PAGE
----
Someone I think mentioned above "keep a local copy on your computer". This wouldn't be the definitive proof either. You'd think having a copy of the image and the "date created" or "last modified date" would create your proof. Those timestamps are easily manipulated on a computer file system though.
     
  11. keith204

    keith204 No longer a newbie, moving up!

    Joined:
    May 20, 2007
    Messages:
    1,643
    Likes Received:
    2
    Location:
    Bolivar, MO
    Can others edit my Photos:
    Photos OK to edit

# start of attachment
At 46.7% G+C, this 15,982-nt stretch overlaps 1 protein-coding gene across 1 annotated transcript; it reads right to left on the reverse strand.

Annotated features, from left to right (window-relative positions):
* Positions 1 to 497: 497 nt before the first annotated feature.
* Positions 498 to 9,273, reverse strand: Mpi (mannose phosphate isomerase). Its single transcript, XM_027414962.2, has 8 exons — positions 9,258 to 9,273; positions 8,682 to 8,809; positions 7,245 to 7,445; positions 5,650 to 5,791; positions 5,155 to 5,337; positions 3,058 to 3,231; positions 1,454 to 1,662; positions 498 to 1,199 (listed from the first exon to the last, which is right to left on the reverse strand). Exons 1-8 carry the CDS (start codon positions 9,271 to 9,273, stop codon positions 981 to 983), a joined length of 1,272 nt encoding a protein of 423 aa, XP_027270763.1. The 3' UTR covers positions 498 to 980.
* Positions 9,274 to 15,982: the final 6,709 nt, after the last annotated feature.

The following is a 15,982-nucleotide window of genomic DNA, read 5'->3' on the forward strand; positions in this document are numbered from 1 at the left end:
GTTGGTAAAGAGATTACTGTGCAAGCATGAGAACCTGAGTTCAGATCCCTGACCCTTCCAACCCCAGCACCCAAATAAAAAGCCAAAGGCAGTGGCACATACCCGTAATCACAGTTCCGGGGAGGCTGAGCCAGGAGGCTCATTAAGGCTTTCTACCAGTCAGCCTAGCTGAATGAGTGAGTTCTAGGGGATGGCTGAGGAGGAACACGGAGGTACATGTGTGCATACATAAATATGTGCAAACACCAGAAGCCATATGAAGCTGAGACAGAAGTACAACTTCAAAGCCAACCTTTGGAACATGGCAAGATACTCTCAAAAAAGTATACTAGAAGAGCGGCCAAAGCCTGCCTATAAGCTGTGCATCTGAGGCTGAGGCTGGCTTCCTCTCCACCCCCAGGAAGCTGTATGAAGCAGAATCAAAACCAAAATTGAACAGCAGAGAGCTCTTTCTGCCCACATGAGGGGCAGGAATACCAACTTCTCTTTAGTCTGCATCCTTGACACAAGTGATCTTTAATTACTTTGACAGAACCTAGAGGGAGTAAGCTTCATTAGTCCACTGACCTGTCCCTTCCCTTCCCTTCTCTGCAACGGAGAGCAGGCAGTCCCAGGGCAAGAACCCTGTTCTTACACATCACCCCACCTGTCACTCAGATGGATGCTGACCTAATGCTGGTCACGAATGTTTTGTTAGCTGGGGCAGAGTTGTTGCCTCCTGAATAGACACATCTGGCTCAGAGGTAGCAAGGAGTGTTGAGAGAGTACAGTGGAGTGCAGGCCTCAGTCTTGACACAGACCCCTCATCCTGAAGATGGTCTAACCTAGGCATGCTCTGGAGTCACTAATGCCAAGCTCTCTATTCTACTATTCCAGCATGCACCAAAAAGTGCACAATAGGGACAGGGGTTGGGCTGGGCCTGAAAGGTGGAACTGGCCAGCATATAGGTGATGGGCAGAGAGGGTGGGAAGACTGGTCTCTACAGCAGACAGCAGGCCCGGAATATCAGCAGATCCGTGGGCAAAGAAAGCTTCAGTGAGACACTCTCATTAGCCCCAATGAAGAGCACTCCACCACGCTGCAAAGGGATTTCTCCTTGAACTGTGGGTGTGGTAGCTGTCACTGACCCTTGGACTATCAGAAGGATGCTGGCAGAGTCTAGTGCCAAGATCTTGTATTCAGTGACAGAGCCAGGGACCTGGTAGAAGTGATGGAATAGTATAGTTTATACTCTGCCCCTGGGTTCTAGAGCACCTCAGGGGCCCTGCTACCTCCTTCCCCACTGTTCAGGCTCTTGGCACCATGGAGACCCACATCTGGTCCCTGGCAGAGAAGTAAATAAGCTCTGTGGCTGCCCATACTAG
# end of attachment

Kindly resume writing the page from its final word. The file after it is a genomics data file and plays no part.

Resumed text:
Who knows how to crop, anyway?
     
  12. gmarquez

    gmarquez TPF Noob!

    Joined:
    Mar 24, 2007
    Messages:
    486
    Likes Received:
    1
    Location:
    Arroyo Grande, CA
    Can others edit my Photos:
    Photos OK to edit
    Copyright is automatic when you create the work.

    However, REGISTERING the copyright (at least in the US) gives you additional benefits:

    http://www.copyright.gov/circs/circ40.html
    "There are, however, certain advantages to registration, including the establishment of a public record of the copyright claim. Copyright registration must generally be made before an infringement suit may be brought. Timely registration may also provide a broader range of remedies in an infringement suit."

    More info on how to register a visual works copyright in the US:
    http://www.copyright.gov/register/visual.html
     

Share This Page